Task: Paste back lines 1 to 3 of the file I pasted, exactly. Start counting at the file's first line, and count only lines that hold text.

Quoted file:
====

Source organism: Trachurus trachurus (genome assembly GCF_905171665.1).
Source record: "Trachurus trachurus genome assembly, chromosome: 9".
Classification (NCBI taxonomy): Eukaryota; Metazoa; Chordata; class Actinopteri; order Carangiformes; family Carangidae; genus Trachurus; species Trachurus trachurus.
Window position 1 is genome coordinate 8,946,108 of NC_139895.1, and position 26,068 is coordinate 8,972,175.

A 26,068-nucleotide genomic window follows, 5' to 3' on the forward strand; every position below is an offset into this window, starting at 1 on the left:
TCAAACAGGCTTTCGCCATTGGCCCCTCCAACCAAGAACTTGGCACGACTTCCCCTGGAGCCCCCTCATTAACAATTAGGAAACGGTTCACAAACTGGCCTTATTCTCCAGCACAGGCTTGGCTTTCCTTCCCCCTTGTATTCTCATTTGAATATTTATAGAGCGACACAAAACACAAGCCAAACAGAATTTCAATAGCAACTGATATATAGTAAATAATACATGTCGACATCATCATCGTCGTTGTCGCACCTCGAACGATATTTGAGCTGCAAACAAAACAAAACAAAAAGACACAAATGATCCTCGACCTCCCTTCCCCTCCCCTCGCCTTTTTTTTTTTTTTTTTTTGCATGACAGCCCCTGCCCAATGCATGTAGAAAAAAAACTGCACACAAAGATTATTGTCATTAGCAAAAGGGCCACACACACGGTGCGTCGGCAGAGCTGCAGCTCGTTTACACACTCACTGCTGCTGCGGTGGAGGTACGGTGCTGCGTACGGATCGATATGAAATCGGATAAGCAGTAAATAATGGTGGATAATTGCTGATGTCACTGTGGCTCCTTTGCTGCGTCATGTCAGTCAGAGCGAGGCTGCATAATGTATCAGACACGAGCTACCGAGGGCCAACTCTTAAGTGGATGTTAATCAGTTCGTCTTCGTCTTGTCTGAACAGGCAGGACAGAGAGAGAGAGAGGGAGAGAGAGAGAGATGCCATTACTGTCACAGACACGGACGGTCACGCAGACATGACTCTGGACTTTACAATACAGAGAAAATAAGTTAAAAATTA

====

Source organism: Trachurus trachurus (genome assembly GCF_905171665.1).
Source record: "Trachurus trachurus genome assembly, chromosome: 9".
Classification (NCBI taxonomy): Eukaryota; Metazoa; Chordata; class Actinopteri; order Carangiformes; family Carangidae; genus Trachurus; species Trachurus trachurus.